Wait until he proves himself to be a good fantasy catcher before investing, because his price won’t be any higher then. Until then, let someone else have him.

EJ Fagan: Prospects are higher variance assets than established major league players by nature. But Major league players carry risk as well. If you bought Established Major Leaguer Jonathan Lucroy last year, you got killed. I’m sure we could come up with a dozen other examples as well.

I think the appropriate question is: what is the expected value of holding each of the three players over a reasonable fantasy time horizon, and what shape is the yield curve? If your team needs value next year, Mejia may not be up in time to help you. If you are planning for 2-4 years from now, he could very well return more value than the other two.

The Debate Begins

EJ: There is a chance that Mejia is a significantly better player than JT Realmuto or Salvador Perez. He has the hit tool to do what Wilson Contreras is doing right now, and the Indians are experimenting with him at 3rd base to find him more playing time. But even if he doesn’t reach those heights, and had the career of Saltalamacchia, Zunino, Wieters, (or even Devin Mesoraco or d’Arnaud), he would be a valuable fantasy asset in most leagues.

Sal Perez, in particular, has a couple of huge red flags: he’s entering his late-20s, his workload has been especially heavy, and he has terrible plate discipline. It’s not hard to imagine him falling off a cliff. Speaking of cliff-diving…

I think Realmuto also has some serious regression coming. Absent a trade he’ll be playing 2018 in a lineup without Marcell Ozuna, Giancarlo Stanton and Dee Gordon, and may lose Christian Yelich as well. He’ll have fewer opportunities, and the lineup will turn over less.

But it’s not just roster construction that has me worried. Realmuto is the 4th luckiest catcher by xwOBA – wOBA. He had a .316 xwOBA over the last two years, but posted a .340 wOBA. He’s not nearly fast enough to reclaim his value if his batted ball luck regresses back to its expected value. He’d only barely hang on to this tier if he stole double digit bags, and it’s likely that the few stolen bases he contributes will dwindle as he ages.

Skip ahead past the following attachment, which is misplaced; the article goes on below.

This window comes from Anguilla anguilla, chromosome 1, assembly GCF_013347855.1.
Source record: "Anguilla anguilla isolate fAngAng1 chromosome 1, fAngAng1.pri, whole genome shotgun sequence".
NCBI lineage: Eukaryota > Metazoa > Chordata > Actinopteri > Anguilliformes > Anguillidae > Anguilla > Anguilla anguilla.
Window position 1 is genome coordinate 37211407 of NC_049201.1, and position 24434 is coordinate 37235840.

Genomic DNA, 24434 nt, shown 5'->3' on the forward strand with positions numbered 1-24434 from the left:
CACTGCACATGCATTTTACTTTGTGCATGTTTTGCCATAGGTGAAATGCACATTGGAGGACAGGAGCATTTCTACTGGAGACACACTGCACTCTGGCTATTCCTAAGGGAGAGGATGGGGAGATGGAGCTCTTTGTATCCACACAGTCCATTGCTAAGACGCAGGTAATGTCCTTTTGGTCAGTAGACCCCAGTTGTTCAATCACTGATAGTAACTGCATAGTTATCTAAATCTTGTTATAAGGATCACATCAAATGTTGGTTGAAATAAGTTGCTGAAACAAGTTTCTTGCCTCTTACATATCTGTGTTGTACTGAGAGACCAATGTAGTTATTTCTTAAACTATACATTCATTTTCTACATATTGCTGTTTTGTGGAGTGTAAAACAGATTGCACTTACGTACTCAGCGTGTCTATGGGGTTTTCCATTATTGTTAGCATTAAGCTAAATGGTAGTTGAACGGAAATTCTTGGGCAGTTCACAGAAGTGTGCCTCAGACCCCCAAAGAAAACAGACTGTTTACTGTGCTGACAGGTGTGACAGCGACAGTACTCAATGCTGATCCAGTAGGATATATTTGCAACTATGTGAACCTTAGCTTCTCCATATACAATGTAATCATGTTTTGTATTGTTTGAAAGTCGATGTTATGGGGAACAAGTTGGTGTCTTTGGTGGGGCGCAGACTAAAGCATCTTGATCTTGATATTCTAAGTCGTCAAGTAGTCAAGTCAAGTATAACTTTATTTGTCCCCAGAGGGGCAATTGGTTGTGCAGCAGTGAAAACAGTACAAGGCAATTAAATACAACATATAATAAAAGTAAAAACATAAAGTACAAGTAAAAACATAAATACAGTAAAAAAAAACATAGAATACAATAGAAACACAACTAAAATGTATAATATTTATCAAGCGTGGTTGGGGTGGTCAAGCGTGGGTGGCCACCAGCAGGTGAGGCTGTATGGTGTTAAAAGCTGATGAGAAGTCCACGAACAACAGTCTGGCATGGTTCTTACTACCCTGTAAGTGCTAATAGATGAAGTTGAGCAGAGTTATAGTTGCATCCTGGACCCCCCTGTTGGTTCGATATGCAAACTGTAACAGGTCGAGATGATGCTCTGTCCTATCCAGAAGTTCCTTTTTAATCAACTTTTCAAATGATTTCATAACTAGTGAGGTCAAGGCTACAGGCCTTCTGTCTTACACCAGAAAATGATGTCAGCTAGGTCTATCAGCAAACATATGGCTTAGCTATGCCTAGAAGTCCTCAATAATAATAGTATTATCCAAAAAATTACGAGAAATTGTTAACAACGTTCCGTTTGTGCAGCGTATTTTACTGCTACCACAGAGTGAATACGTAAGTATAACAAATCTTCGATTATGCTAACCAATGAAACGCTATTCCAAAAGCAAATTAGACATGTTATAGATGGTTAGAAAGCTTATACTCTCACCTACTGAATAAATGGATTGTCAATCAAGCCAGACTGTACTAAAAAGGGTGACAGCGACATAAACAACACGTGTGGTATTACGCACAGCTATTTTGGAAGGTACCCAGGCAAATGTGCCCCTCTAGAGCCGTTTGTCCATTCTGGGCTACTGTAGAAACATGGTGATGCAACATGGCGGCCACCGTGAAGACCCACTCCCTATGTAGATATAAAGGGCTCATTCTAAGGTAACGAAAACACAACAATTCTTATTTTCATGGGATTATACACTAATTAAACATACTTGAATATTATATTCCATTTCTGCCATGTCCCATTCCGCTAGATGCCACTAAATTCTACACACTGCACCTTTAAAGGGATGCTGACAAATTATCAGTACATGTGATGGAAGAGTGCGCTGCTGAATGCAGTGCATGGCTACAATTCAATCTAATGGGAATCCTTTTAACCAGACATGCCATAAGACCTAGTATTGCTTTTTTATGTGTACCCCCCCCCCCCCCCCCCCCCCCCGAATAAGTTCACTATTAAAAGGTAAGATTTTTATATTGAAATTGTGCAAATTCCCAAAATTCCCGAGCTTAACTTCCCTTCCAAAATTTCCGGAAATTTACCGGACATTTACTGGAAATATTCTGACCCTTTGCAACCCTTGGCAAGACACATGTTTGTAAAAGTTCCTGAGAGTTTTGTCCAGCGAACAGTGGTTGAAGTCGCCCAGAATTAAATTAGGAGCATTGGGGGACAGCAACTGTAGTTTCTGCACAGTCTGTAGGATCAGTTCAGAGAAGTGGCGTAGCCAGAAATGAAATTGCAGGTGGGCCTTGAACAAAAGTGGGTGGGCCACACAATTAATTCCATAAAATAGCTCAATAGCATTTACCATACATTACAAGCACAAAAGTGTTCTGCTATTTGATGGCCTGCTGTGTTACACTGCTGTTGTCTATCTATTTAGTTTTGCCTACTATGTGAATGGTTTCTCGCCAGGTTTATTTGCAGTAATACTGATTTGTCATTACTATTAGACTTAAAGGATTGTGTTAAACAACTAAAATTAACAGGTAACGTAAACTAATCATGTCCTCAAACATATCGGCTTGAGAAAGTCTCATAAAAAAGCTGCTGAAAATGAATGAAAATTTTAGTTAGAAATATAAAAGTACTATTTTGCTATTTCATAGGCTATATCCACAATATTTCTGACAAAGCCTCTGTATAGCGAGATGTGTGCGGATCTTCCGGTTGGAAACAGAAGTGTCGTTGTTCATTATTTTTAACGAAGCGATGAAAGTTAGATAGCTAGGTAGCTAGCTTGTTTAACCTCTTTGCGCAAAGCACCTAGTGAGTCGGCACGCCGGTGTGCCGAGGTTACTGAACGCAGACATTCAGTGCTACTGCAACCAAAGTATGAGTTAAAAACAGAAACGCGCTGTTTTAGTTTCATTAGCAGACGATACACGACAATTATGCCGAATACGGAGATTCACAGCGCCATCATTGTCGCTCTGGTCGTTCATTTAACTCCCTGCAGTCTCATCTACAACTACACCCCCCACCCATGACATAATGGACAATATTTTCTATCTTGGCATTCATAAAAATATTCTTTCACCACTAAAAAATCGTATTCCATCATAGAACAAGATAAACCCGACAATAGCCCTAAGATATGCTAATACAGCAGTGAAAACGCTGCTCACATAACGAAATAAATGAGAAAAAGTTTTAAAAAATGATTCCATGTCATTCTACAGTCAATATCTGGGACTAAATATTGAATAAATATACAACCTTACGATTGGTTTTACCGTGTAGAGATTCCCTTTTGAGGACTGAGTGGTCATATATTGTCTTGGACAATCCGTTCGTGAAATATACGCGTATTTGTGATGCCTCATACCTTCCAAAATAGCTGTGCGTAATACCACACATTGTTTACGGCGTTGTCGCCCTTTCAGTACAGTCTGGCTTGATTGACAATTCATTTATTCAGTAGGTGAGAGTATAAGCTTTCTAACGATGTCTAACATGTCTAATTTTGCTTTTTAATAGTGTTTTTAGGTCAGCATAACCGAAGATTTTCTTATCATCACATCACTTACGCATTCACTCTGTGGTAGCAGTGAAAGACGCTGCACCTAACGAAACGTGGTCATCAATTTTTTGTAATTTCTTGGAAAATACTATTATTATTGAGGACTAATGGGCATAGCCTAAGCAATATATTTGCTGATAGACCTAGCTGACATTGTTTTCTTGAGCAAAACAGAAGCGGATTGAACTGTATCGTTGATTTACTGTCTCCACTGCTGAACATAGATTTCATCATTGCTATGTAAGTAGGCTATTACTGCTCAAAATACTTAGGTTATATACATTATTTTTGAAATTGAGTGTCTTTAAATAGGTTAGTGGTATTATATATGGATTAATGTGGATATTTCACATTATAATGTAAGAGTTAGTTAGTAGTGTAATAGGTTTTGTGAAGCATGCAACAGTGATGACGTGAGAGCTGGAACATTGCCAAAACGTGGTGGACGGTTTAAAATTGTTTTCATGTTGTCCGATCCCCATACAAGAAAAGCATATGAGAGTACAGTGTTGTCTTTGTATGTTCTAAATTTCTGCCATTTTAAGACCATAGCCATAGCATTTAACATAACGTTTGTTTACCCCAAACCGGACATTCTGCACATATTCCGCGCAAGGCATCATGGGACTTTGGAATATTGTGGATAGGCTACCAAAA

Kyler: Francisco Mejia has incredible upside, but he will not be a better fantasy asset than either Salvador Perez or J.T. Realmuto any time soon.

The most common comp. for Mejia’s ceiling is Buster Posey. If Mejia reaches his ceiling he will make elite contributions to a fantasy roster with Avg, Runs and RBIs, just like Posey.  But those categories are heavily dependent on playing time, something that only Posey has mastered from behind the dish. Posey is the only backstop to average over 600 PAs from 2012-2017. In fact, only a handful of catchers have reached over 600 PAs in a single season in that span (Lucroy and Perez in ’14, Carlos Santana in ’13, and Santana and Joe Mauer in ’12). Posey is Posey because he has elite health to go along with his elite bat.

Also, catcher batting average is less important to a team because catchers play less. Here’s an example using ESPN’s Player Rater as the metric-

  • Andrelton Simmons -.278 avg over 589 ABs- 1.07 points
  • Gary Sanchez           -.278 avg over 471 ABs- .87 points

The decreased playing time means Mejia’s carrying tool isn’t as useful as it would be at another position. Mejia needs a ton to go right to get to his fantasy ceiling, and if he falls short of that he will be only slightly better than what Salvador Perez and JT Realmuto have been (and likely will be).

Salvador Perez has ranged between 500 and 600 plate appearances since he took over as a full-time catcher in 2013. Over that time frame, he’s averaged roughly 18 homers, 54 runs, 74 RBI, and .265 avg. He is coming off a career year of 27 HRs, 80 RBI and a .268 avg. Pencil him in for .260+, around 20 homers and decent counting stats. That level of predictability has value, and even regression to .250 with 15-18 home runs would be valuable (assuming he stays durable).

J.T. Realmuto has been an unspectacular-yet-solid player. I think he’s likely to be stable and continue with his low teens power, good average, and handful of steals. Yes, the lineup around him is worse, but that could result in getting bumped up in the order (boosting at-bats and counting stats), and he’s still is going to have more playing time than most catchers.

By the way, don’t discount the possibility that Perez or Realmuto continue to get better as they keep playing. Yadier Molina had arguably his second-best fantasy season in 2017 as a 35-year-old. Molina stole 9 bases as a 35-year-old- Realmuto’s speed could absolutely stay with him for the next 5-10 years. In fact, coming into his age-27 season, he could also improve to high teens homers and double-digit steals.